In Time this week, Stephen Brill catches up with a couple who had serious health care issues and desperately needed insurance:
When we spoke in October and Stephanie told me she didn't "think Obamacare will help us," I suggested that she might be mistaken and that if she was unable to get information from the then sputtering website she should consult an insurance broker. (Insurers pay the brokers' fees, not consumers.)
"When they came to my office, Stephanie told me right up front, 'I don't want any part of Obamacare,' " recalls health-insurance agent Barry Cohen. "These were clearly people who don't like the President. So I kind of let that slide and just asked them for basic information and told them we would go on the Ohio exchange"—which is actually the Ohio section of the federal Obamacare exchange—"and show them what's available."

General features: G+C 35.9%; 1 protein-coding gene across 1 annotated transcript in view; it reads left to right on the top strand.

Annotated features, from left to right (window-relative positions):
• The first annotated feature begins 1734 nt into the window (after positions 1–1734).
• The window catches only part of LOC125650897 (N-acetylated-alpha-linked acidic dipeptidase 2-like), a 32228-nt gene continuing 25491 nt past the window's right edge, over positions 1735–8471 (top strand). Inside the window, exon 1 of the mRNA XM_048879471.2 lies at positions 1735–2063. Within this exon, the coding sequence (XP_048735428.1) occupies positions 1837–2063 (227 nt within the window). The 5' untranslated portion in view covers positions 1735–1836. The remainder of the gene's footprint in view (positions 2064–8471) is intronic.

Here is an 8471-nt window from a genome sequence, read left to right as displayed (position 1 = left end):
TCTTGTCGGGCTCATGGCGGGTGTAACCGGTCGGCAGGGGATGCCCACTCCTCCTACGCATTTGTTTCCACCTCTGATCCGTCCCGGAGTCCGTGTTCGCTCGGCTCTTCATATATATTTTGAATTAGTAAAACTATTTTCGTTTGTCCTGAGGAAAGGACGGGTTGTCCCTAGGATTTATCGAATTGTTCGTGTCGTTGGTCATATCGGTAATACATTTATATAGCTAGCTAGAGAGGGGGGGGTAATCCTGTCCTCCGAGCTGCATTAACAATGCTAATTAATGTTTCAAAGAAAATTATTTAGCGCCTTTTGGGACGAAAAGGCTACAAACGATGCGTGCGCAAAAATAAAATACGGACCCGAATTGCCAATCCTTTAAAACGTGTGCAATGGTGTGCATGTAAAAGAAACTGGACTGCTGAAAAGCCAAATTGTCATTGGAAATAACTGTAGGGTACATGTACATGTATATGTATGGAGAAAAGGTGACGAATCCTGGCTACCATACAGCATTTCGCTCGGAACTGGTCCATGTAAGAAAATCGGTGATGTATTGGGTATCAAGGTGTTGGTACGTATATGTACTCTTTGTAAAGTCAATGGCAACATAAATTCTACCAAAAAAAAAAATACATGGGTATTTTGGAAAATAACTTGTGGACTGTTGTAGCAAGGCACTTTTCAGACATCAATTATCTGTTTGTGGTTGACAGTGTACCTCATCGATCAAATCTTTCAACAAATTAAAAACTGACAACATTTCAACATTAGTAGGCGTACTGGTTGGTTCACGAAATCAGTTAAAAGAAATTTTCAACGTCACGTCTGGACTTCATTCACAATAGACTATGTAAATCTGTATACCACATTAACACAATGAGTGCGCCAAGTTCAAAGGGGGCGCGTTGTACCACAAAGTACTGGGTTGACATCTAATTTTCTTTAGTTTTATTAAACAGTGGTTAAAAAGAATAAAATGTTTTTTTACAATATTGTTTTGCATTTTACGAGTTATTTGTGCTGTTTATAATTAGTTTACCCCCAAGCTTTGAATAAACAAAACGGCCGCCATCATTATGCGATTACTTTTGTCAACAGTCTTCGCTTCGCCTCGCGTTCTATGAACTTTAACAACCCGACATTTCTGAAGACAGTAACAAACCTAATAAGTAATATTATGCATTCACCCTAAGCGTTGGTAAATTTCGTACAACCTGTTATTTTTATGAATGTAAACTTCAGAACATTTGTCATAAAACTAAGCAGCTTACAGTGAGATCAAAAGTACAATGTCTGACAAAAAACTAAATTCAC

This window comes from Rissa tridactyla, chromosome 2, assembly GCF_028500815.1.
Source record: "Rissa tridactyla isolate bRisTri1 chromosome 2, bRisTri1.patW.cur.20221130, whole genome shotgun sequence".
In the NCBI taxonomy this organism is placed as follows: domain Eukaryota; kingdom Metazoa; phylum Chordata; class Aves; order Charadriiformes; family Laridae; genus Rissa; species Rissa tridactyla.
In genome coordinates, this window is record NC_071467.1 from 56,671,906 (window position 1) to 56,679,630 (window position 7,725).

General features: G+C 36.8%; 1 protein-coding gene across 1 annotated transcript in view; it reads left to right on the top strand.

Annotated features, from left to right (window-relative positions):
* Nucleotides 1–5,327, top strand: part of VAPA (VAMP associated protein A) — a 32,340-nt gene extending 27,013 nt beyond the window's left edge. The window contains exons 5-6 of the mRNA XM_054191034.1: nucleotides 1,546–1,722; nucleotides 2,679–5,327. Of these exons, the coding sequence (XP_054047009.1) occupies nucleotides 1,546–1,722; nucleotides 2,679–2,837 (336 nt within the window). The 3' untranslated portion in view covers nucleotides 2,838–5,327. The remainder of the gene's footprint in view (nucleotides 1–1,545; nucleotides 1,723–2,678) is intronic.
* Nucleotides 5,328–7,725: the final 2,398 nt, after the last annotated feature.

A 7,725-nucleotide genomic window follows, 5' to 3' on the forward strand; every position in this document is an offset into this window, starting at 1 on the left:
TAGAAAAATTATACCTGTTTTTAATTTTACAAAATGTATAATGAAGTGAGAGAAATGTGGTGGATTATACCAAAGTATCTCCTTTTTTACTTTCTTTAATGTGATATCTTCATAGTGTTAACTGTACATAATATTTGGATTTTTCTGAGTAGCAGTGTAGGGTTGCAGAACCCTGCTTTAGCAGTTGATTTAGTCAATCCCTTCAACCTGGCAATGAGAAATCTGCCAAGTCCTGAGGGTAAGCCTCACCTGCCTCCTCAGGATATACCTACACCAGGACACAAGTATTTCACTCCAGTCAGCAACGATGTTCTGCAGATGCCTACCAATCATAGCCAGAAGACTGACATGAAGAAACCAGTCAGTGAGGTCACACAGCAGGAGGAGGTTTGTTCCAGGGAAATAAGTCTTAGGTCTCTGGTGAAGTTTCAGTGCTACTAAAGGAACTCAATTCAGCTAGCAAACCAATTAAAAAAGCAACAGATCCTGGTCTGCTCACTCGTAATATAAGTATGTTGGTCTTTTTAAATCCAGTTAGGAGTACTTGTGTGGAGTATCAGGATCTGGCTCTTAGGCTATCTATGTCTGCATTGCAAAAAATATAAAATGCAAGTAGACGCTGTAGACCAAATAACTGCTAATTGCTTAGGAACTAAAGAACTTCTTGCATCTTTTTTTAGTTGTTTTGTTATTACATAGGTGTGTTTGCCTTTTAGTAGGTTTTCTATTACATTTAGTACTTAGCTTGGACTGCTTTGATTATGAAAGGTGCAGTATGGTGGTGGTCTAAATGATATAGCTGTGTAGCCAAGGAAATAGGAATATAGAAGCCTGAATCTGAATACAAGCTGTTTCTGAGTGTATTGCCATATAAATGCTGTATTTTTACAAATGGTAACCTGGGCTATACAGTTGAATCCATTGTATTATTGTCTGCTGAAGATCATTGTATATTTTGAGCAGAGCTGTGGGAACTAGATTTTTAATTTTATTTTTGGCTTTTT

What Stephanie soon discovered, she told me in mid-November, "was a godsend."
This kind of story is quickly becoming a classic, along the lines of "Keep the government out of my Medicare." But I still wonder whether, in the end, this is good or bad for Obamacare. Obviously, getting people signed up is good, regardless of how it happens. But how many people who are benefiting from Obamacare will become supporters of Obamacare? You'd think that virtually all of them would, but if they don't really know they're benefiting from Obamacare, maybe they won't.
Then again, maybe it's all for the best. If Republicans try to cripple Obamacare in some way, the word will quickly go out in all 50 states that Congress is doing something that will damage Kynect or Covered California or Healthy NY or whatever. Maybe that actually makes Obamacare safer than ever.